Accordingly, Captain James Stirling, upon whose glowing recommendations the decision to colonize the Swan River district had been made, was appointed Lieutenant-Governor. A hired transport, the Parmelia, was fitted out to convey him and his establishment to the place of government, and H.M.S. Sulphur was detailed to accompany him with a detachment of the 63rd Regiment of Light Infantry.

On 6 February 1829 the Parmelia sailed from Spithead and was joined two days later by H.M.S. Sulphur from Plymouth. W. B. Kimberly tells us that

all eyes eagerly sought for the last glimpse of England, and when that was gone comfort was to be had in the presence of the Sulphur, which, with its white sails leaning to the wind, made a handsome consort vessel. For two days she kept on the larboard beam, and then she followed astern. Sometimes she stood up boldly to their gaze, and the passengers could watch her prow dashing the water into glistening foam, or else her hull dipping in the distance. 7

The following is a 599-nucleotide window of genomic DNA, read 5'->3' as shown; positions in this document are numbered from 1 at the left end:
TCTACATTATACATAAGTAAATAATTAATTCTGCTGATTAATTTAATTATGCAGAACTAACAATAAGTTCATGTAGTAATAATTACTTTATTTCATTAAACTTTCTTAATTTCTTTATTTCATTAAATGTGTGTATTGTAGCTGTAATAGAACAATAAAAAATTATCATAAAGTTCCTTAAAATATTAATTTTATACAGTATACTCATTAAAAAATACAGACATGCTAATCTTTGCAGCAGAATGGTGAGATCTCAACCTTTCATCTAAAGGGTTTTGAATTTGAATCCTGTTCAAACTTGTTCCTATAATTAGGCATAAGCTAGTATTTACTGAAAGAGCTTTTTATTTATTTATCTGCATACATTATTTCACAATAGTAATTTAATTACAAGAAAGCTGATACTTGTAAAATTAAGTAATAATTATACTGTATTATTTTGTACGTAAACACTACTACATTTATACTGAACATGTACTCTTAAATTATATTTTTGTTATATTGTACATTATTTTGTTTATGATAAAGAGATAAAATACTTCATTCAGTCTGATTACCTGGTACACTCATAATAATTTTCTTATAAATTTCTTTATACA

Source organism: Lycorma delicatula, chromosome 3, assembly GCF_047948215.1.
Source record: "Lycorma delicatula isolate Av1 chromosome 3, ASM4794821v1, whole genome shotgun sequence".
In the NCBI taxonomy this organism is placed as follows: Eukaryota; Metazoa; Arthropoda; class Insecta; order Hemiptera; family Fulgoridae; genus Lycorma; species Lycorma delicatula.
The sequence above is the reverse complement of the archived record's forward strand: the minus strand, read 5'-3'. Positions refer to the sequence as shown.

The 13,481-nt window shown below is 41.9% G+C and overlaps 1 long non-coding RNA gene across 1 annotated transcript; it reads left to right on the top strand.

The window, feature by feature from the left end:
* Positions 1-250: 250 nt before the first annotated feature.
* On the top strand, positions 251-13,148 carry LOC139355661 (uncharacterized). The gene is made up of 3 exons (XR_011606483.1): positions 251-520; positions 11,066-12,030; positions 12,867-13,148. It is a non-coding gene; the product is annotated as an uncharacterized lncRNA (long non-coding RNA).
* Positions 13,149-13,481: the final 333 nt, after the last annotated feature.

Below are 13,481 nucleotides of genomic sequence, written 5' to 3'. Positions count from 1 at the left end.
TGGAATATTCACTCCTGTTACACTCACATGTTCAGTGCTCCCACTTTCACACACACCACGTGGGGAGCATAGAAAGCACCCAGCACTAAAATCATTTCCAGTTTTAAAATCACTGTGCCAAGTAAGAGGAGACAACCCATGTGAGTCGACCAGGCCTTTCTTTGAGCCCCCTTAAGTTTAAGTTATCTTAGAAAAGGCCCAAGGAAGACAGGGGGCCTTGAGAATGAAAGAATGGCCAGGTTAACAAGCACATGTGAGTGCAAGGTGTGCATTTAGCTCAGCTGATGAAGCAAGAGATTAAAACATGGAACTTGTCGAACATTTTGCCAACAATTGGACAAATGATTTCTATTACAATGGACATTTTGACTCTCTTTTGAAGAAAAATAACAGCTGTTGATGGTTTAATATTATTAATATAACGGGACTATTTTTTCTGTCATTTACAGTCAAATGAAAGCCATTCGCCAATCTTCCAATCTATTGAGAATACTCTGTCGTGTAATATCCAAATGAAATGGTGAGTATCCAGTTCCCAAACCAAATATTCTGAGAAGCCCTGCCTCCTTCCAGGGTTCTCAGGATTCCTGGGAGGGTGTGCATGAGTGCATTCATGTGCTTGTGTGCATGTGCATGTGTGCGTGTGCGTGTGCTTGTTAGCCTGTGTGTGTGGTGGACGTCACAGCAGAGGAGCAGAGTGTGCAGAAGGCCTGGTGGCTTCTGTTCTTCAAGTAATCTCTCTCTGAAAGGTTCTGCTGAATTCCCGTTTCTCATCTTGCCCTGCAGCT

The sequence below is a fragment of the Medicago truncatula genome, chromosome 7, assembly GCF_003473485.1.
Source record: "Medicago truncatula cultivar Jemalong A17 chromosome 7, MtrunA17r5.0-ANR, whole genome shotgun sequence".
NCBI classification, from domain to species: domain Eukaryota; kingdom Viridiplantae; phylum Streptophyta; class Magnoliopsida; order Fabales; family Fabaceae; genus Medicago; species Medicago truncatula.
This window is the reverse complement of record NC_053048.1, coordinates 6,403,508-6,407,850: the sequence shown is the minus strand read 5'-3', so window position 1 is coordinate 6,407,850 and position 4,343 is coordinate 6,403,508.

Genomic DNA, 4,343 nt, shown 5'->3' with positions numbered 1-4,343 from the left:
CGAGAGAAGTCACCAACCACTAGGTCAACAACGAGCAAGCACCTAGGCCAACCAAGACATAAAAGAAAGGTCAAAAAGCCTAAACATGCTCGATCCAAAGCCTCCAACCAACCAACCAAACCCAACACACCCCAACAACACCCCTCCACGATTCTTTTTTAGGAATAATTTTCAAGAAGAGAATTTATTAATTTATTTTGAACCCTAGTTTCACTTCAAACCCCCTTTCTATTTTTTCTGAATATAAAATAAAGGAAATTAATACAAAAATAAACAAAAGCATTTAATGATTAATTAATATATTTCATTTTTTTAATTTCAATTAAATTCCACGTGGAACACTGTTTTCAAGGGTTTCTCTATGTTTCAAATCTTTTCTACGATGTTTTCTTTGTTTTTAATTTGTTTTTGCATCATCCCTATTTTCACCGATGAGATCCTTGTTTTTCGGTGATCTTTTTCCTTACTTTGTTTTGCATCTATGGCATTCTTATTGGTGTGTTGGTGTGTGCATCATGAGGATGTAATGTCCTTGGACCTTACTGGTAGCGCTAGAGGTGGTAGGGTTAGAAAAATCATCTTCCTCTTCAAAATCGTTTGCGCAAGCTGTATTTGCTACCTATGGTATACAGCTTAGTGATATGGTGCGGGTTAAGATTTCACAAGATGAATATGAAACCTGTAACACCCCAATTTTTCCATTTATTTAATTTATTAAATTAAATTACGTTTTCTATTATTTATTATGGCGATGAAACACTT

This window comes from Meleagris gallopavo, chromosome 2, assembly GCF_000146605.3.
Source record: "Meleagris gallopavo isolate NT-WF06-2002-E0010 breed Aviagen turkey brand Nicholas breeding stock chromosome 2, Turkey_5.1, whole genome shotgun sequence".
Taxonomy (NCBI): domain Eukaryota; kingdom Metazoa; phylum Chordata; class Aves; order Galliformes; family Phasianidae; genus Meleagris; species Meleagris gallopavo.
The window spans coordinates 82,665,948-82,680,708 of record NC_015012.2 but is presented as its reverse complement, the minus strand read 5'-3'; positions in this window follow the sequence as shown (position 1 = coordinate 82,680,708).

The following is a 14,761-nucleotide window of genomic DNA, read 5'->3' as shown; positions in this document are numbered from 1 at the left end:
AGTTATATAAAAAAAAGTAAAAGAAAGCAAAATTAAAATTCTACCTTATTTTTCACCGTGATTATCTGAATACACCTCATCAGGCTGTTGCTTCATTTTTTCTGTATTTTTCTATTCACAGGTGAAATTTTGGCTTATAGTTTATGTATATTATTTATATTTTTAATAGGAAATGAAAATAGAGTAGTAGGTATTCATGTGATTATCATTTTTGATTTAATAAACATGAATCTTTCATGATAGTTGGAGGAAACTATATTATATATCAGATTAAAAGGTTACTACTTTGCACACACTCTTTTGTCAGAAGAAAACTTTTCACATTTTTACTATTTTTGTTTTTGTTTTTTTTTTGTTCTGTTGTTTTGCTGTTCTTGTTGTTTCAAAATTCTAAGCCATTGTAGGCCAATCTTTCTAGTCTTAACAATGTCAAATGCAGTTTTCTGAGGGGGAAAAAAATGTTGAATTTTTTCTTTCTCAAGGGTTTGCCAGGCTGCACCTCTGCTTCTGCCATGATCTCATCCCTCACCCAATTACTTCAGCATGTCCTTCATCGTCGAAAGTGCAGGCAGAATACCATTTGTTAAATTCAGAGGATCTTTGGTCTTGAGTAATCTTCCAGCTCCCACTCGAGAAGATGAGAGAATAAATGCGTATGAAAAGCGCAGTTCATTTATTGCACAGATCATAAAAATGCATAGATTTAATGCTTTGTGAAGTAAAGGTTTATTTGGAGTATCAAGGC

On 16 April they reached Table Bay. Here Captain Stirling took on board four draught oxen, a plough, a waggon, and other requirements for the Swan River Colony. Here, too, he was fortunate to discover at a loose end Mr H. W. Reveley whom he enrolled on his staff as civil engineer, an office of considerable importance to a new settlement which had apparently been overlooked when the original establishment was being drawn up. An unfortunate tragedy marred the vessel’s stay in this port. Dr T. Daly and his eldest daughter, aged eight, were drowned when the boat in which they were returning from a shore visit on 25 April was swamped. Their loss cast a heavy gloom over the little band of pioneers, reminding them collectively and individually that the adventure upon which they had set out was fraught with possibilities equally as unpredictable as this. Dr Milligan was taken on at the Cape to replace him as a surgeon to the colony.

During the voyage, the lieutenant-governor officially proclaimed the chief executives of the colony he was about to establish. They were: ‘Commander Mark J. Currie, Harbour-Master; Lieutenant